Starting off with a question. Don’t you feel that the title itself is an oxymoron, more like an Ironic Title, “Cry Macho”? In our society, we have been spoon-fed with this misconception that “Boys are Brave, they can’t cry,” “Crying is the Jewelry of a Girl.” Something like this, I was also told by my grandmother, but my mother solely disagreed.
Now coming back to the question, why is it so Men who are bold, aggressive, tall, handsome are regarded as Macho, and they are constantly reminded that Crying doesn’t make you manly. Everything else apart, let’s now dig into our Movie “Cry Macho.” You may all share your views regarding the question in the comments section below.
Based on a 1975 Novel, “Cry Macho,” whose author is N. Richard Nash, the American neo-western newly formed drama “Cry Macho” was initially released on 17th September 2021. Directed and Produced by Clint Eastwood, the movie is adapted by Nick Schenk. It has an IMDB rating of 6.3/10 and has received 53% of Rotten Tomatoes. The movie stars Clint Eastwood and Dwight Yoakam in the lead roles. Other recurring stars are Eduardo Minett, Natalia Traven, Fernanda Urrejola, Horacio Garcia Rojas, Alexandra Ruddy, Ana Rey, and Paul Lincoln Alayo.
Just like the way in “My Heroes were Cowboys,” Robin Wiltshire had an attachment and love towards horses and the Western culture, similarly in “Cry Macho,” the protagonist had a deep bonding with horses; he loved to train with them. However, the only difference is Robin had the attachment when he was just 10 years old, but our Rodeo Star Mike Milo got this fascination when his career came to an end because of his back injury.
When Mike lost his job in 1979, he was hired by Howard Polk, who was Mike’s former administrator. Howard and Mike both toured to Mexico to retrieve Howard’s son Rafael “Rafo” Polk and her wife, Leta. By that time, Rafo had become a criminal by engaging himself in different illegal and lethal activities such as cockfighting and has a rooster named “Macho.”
Let’s See How it Came to End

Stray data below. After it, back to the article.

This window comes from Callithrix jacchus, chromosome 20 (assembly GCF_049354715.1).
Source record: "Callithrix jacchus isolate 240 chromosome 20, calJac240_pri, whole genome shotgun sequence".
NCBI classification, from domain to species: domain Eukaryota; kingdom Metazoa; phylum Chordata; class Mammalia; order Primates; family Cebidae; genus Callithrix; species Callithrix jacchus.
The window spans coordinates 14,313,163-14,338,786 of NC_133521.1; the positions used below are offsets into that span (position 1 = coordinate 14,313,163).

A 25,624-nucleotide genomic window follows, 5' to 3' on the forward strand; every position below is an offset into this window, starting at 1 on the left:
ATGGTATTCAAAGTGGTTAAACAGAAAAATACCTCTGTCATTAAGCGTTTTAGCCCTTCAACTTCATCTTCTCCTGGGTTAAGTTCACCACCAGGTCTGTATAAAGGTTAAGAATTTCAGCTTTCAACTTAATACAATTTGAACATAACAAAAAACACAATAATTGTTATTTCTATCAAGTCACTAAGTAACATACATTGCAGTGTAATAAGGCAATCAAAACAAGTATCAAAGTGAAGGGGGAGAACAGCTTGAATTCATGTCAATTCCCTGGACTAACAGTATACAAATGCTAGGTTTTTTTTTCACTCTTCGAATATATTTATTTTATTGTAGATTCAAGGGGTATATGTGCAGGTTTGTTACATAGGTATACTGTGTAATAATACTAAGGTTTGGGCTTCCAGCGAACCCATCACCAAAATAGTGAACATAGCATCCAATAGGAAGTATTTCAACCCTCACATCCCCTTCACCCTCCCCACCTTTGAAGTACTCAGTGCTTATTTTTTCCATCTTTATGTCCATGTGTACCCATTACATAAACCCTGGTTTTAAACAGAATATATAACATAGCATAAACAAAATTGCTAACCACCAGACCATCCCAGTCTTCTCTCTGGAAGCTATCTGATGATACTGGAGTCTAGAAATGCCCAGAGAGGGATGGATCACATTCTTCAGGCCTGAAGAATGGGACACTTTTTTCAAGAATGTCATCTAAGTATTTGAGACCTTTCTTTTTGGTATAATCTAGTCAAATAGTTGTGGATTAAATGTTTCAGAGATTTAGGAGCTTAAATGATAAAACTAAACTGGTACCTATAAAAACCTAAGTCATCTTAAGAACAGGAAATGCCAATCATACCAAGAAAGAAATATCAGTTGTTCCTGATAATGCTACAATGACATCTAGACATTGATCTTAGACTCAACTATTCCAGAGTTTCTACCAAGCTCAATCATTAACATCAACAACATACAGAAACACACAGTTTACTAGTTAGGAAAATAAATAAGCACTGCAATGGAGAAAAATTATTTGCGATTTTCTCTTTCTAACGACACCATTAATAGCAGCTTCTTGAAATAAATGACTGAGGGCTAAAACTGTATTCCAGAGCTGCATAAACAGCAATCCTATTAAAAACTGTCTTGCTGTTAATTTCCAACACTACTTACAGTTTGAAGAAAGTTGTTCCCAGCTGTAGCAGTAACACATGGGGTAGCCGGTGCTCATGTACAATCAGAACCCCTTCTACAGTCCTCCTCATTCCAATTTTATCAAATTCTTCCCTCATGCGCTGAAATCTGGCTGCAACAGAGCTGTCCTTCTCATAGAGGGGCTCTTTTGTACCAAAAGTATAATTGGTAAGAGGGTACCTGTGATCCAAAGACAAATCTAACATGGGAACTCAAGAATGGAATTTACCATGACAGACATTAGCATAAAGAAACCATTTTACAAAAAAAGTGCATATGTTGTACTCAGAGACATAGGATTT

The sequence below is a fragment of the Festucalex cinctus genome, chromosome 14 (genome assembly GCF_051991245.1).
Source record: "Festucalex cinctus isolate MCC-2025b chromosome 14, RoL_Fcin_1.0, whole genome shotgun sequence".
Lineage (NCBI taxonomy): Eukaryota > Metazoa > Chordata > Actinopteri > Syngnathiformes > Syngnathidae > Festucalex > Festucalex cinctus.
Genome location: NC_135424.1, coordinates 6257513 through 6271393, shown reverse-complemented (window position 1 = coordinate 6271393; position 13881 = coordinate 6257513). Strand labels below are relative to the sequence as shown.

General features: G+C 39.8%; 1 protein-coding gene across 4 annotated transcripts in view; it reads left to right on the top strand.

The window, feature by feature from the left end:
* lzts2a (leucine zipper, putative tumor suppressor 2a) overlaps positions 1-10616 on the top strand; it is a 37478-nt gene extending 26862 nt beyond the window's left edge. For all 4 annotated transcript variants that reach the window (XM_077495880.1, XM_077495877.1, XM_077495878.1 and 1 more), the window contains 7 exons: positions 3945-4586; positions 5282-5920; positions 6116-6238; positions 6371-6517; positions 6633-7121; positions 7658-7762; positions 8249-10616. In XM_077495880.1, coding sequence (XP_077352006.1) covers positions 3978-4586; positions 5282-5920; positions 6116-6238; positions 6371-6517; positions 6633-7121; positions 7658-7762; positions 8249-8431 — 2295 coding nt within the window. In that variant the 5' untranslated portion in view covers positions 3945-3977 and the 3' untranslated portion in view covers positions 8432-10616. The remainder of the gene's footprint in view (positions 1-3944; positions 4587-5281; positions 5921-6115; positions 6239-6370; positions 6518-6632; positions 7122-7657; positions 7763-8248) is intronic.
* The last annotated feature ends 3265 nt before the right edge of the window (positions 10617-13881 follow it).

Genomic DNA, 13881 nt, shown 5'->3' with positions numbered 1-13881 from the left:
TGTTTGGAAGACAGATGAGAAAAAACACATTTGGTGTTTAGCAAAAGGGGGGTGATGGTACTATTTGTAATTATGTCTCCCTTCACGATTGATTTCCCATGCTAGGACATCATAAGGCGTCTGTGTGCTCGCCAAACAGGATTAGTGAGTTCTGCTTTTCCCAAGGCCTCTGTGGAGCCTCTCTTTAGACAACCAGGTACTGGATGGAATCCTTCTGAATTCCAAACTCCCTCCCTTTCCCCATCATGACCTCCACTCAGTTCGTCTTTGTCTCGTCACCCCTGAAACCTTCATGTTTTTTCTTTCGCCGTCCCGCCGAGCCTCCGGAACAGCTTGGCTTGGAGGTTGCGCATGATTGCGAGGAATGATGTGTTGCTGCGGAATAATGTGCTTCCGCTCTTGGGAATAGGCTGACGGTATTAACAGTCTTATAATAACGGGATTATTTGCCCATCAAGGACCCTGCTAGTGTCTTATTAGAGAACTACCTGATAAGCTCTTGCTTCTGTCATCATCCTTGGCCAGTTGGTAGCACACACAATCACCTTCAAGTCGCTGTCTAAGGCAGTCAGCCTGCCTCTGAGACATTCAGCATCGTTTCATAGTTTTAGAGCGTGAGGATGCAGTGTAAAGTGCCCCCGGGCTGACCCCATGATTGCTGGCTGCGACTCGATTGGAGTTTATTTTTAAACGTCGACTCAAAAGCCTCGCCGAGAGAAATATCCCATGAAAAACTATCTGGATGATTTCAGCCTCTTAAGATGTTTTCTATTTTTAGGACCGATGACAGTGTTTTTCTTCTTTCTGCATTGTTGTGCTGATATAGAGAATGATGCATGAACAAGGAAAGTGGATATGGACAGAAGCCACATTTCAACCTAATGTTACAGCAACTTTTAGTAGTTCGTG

“Cry Macho” has shed light on a sensitive topic that revolves around the words “Masculinity” “Macho.” During a conversation between Mike and Rafo, Mike spoke a few words to Rafo, which was mind-boggling. He said, “Macho means strong.” Now here’s the thing: Strong doesn’t mean that a man would resort to violence to lighten the burden, and Women resist the violence to escort a man. A Very crucial thing that wasn’t prevalent in the late 1960s or 1970s or even in the 1980s.
Well, to be specific, the ending is both happy and sad. Now, this is an oxymoron. The Last Scene starts with Rafo unexpectedly finding why his father Howards wants to talk to him in his farmhouse. He discovers that Howards used Rafo as a means to make Leta accompany and work with him. Rafo feels like a Pawn. Howards wants to have the clout and leverage when it’s time to secure money.
Rafo still thinks continuing the quest will be the right thing as Mr. Polk still has the farmhouse, horses, and everything he needs. Mike was returning when Rafo handed over the Rooster named “Macho” to him, hoping that the rooster would secure the voyage of Mike and Marta. Oh, I forgot, Marta is the newly found love interest.
The Climax was both Unhappy and Happy, Fortunate because Mike and Rafael both got out of their damn problems and were back to normalcy. Unfortunately, because Rafael still felt that if Mike had been his father, he would have been no less than the happiest child in this world.